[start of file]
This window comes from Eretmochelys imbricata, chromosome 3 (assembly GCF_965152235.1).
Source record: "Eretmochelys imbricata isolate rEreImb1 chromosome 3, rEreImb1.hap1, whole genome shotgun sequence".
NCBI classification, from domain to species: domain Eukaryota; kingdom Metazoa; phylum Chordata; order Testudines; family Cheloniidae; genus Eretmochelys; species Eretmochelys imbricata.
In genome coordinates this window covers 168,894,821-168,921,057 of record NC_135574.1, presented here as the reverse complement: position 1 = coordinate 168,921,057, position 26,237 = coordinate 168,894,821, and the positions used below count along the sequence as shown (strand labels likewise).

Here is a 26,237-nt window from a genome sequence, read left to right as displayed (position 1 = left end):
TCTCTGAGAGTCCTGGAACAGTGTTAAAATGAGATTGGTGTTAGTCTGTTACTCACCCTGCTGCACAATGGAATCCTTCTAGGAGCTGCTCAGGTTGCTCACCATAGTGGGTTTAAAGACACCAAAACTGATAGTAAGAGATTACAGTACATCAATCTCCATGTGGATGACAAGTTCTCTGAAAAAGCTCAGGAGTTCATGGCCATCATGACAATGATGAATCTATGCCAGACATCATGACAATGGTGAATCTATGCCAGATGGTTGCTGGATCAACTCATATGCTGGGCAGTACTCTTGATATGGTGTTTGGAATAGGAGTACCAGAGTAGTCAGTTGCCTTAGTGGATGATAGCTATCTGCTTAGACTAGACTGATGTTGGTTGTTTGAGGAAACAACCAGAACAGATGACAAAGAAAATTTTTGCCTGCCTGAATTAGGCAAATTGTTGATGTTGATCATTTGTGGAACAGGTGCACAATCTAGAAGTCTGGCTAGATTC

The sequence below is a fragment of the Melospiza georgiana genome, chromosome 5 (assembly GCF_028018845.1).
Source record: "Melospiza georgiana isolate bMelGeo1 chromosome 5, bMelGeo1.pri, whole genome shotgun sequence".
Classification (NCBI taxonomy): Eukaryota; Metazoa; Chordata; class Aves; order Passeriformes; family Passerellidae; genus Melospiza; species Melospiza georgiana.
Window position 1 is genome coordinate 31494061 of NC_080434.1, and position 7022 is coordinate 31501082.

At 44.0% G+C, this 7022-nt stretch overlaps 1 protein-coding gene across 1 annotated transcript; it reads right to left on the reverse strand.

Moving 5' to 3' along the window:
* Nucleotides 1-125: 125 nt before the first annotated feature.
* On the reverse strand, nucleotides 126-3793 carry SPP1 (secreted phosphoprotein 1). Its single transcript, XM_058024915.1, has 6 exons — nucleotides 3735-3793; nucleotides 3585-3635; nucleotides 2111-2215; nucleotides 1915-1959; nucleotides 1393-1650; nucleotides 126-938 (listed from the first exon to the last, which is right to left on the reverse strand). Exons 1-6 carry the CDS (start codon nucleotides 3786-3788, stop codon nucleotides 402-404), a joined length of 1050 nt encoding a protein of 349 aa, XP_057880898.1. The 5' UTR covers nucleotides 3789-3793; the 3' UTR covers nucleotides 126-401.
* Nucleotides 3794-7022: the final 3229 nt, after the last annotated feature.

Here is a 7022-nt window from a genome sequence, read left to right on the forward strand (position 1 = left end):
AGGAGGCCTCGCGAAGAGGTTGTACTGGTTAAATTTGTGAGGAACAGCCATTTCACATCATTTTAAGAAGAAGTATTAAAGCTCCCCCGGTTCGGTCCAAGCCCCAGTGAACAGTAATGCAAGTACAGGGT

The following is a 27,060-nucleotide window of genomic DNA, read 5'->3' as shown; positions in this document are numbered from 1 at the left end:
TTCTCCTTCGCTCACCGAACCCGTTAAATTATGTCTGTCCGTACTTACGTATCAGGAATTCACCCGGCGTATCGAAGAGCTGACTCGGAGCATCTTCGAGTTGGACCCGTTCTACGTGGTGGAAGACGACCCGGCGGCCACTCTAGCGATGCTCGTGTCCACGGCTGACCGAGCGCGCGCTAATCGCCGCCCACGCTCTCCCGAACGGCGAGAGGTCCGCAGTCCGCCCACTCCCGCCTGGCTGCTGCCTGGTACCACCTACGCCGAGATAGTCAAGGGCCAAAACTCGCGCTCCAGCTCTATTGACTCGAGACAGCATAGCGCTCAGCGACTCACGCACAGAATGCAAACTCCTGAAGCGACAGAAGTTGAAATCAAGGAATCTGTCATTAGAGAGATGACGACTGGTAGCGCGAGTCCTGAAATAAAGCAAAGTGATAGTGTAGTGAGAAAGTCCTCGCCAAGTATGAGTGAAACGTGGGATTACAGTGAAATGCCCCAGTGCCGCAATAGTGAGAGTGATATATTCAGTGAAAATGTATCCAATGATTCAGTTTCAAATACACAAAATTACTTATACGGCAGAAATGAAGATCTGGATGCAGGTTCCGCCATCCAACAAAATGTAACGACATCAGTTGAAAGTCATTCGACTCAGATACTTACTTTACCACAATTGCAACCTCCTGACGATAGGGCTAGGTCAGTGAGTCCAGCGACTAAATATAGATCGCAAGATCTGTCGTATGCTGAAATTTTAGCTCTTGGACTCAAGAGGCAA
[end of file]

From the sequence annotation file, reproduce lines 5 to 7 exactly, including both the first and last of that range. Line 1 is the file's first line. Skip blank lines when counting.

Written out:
Here is a 26,237-nt window from a genome sequence, read left to right as displayed (position 1 = left end):
TCTCTGAGAGTCCTGGAACAGTGTTAAAATGAGATTGGTGTTAGTCTGTTACTCACCCTGCTGCACAATGGAATCCTTCTAGGAGCTGCTCAGGTTGCTCACCATAGTGGGTTTAAAGACACCAAAACTGATAGTAAGAGATTACAGTACATCAATCTCCATGTGGATGACAAGTTCTCTGAAAAAGCTCAGGAGTTCATGGCCATCATGACAATGATGAATCTATGCCAGACATCATGACAATGGTGAATCTATGCCAGATGGTTGCTGGATCAACTCATATGCTGGGCAGTACTCTTGATATGGTGTTTGGAATAGGAGTACCAGAGTAGTCAGTTGCCTTAGTGGATGATAGCTATCTGCTTAGACTAGACTGATGTTGGTTGTTTGAGGAAACAACCAGAACAGATGACAAAGAAAATTTTTGCCTGCCTGAATTAGGCAAATTGTTGATGTTGATCATTTGTGGAACAGGTGCACAATCTAGAAGTCTGGCTAGATTC

The sequence below is a fragment of the Melospiza georgiana genome, chromosome 5 (assembly GCF_028018845.1).